Cotton quality improves with diverse pollinator populations

In the Conversation

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Cotton is the world’s most widely grown and economically important nonfood crop. In the United States alone, farmers grow cotton on 12 million to 14.5 million acres, and produce a yearly harvest worth nearly US$25 billion.

Before cotton’s fluffy bolls emerge, the plant produces large white flowers, similar to those of the hibiscus. These flowers attract a wide range of insects, including bees, flies, butterflies and beetles, which visit the flowers to collect nectar and pollen as food and act as pollinators, moving pollen between flowers.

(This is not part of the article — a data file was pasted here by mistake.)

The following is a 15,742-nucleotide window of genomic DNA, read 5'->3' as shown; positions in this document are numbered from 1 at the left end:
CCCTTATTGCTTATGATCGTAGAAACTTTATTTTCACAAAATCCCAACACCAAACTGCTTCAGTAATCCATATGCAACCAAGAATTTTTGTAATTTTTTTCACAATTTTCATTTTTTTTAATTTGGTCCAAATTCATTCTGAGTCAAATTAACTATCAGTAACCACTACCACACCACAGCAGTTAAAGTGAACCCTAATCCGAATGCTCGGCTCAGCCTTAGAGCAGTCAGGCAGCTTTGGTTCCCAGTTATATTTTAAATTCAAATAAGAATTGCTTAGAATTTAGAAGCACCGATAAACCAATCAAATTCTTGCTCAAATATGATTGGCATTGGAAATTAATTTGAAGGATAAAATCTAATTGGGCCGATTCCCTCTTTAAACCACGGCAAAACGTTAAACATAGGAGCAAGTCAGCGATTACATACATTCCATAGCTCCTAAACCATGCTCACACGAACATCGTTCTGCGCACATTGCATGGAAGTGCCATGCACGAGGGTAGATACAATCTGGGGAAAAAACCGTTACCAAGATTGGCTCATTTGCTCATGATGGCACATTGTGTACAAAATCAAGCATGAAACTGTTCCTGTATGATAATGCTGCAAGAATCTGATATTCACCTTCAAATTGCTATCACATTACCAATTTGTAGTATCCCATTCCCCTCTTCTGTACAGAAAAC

Plants make seeds after male-produced pollen grains and female plant ovaries are brought together. Some plants are self-pollinating, but others need pollinators to help the process along. While cotton can produce marketable, fiber-filled fruits without the help of pollinating insects, pollinators significantly increase the weight of cotton bolls. Larger bolls produce greater yields and higher profits for growers.

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